After laying off 35 staff at the start of the year, Peace is switching its focus to products rather than services.
The redundancies among development and services staff all were “either based in New Zealand or, if they were at a site overseas, came out of the New Zealand cost structure”, says former Peace chief executive Brian Peace (pictured).
The layoffs were of a total staff headcount of about 400 and Peace, speaking to Computerworld on a visit to New Zealand earlier this month, says the cut-backs were made in response to a number of factors, including the slowing US economy and utility industry in the past 18 months.
“There’s been a slowdown in IT capital spending and the high New Zealand dollar hasn’t helped, because it makes your cost structure in New Zealand compared to your US revenue base unbalanced.”
Another factor behind the redundancies was Peace’s shift from selling direct to doing so through partners such as IBM and Accenture.
“We don’t have exclusive deals with them, but our objective is to give them a solid product and strategy for them to win large accounts and deliver either implemented direct or outsourced.”
Peace, formerly Peace software, will focus on being a product company, not a services one, he says.
High on the company’s agenda is the launch of version 8 of its energy utility billing software product at the CIS (customer information systems) conference in Miami, Peace’s US base, in May.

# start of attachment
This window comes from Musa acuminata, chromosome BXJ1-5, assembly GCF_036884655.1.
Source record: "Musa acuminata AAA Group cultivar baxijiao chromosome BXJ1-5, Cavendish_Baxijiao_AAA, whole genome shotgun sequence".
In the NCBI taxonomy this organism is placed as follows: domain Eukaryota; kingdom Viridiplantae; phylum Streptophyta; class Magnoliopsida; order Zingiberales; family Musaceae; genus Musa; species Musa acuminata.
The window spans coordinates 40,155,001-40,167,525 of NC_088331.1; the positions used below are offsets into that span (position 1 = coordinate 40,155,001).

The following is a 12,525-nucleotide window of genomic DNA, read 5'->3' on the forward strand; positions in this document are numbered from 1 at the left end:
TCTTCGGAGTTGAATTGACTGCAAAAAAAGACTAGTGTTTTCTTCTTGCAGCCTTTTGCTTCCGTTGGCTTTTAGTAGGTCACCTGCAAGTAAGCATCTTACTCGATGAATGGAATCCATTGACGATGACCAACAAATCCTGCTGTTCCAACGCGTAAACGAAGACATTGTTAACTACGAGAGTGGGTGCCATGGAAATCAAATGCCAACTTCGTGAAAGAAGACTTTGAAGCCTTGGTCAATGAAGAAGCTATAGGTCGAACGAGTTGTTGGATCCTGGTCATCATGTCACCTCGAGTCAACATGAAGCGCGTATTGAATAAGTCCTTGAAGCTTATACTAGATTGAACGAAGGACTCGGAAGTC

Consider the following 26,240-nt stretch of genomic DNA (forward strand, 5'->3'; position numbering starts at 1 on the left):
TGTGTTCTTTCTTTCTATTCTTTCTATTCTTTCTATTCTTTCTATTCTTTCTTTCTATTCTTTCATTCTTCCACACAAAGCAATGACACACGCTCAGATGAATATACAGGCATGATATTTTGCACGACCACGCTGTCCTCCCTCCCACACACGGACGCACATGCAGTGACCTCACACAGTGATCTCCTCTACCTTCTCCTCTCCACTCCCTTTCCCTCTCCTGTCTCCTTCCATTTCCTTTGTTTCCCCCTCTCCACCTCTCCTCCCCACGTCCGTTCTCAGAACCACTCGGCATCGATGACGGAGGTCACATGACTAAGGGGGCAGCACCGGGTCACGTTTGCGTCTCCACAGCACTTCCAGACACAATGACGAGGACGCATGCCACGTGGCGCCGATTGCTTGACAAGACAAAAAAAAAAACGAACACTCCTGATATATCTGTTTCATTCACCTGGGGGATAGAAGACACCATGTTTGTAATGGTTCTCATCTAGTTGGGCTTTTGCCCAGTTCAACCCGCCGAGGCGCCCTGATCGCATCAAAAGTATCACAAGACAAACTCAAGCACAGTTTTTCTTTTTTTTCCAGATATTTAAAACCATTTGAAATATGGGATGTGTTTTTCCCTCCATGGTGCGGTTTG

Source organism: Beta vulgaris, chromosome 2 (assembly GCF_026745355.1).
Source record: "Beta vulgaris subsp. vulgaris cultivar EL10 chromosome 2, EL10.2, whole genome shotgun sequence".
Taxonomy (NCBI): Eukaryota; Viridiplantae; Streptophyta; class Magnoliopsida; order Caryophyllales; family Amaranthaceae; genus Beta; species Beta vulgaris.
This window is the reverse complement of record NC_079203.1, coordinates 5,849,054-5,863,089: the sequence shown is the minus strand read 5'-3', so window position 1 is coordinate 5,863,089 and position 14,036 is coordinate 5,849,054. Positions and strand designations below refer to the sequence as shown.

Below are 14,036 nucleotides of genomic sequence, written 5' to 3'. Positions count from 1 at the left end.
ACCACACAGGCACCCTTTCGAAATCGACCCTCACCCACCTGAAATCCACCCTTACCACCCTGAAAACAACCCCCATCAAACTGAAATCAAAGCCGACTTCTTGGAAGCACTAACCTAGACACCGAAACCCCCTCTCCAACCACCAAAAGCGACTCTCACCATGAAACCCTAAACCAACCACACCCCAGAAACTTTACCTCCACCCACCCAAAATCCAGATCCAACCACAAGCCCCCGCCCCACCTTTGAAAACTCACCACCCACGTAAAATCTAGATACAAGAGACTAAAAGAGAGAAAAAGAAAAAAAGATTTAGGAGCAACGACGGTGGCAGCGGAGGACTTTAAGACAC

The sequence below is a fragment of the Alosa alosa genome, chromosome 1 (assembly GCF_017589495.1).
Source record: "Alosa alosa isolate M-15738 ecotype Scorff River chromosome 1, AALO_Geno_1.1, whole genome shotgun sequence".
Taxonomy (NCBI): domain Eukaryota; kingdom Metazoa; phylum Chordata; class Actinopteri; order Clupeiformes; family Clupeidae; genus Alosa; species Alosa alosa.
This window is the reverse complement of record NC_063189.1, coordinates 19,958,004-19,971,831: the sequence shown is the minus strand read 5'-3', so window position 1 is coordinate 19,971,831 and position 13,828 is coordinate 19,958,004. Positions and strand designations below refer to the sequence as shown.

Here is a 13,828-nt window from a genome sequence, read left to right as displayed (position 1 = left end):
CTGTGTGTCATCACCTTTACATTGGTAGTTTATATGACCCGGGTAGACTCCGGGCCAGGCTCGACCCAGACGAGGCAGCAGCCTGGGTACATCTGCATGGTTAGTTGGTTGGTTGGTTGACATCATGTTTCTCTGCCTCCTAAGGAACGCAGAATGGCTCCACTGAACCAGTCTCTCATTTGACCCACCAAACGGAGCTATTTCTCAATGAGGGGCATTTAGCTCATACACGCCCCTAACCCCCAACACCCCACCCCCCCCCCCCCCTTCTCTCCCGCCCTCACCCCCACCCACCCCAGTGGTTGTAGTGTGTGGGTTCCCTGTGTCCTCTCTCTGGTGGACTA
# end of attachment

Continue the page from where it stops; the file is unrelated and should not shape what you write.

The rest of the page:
Xcel Energy, a power and gas utility that operates in 12 US states, is also due to go live with version 8 soon and Brian Peace says work on the implementation of earlier versions following the original deal with Excel in 2001 (done in partnership with IBM) led to some of the changes incorporated in version 8.
“High-end scalability was one; they wanted to be certain that if they doubled in size they could still process the necessary number of bills.”
Version 8 will allow users to more easily identify marginally profitable customers and tailor marketing programmes seeking greater returns from them, Peace says.
Software development from half a world away is an exacting process, he says, with Xcel’s billing software “built in New Zealand, unit and system tested here, packaged, tech stack tested, shipped to IBM in Denver, unwrapped and tested by them and then handed over to Xcel, which tests it in a customer environment and certifies it before IBM puts it into production”.
J2EE is Peace’s development platform of choice and the company uses tools from Rational Software and BEA WebLogix on an Oracle back end.
“We’ll be producing 120 million bills a year once Xcel goes live and we don’t believe that can run on Microsoft yet.
“Oracle and Unix are the only realistic options.”
Peace was a supplier to Enron, but didn’t lose any money from the energy trader’s collapse, Peace says.
“We had a relatively small implementation there, for its commercial and industrial customers in Texas.
“They were good payers and the real impact on Peace was that because it was the poster child of the utility industry, its collapse influenced a lot of utilities to pull back and go back to basics and delay spending on billing systems.”
Peace is well establised in North America and looking to expand into Europe and Asia but, ironically, it is little used in its home country, with just one customer, the Palmerston North City Council.
Peace sees potential here following consolidations in the energy sector over the past few years, such as the acquisition of UnitedNetworks by Vector.
While in New Zealand, he was also touting a Meta Group study which showed Peace moving up the ranks of CIS vendors, according to Meta’s criteria.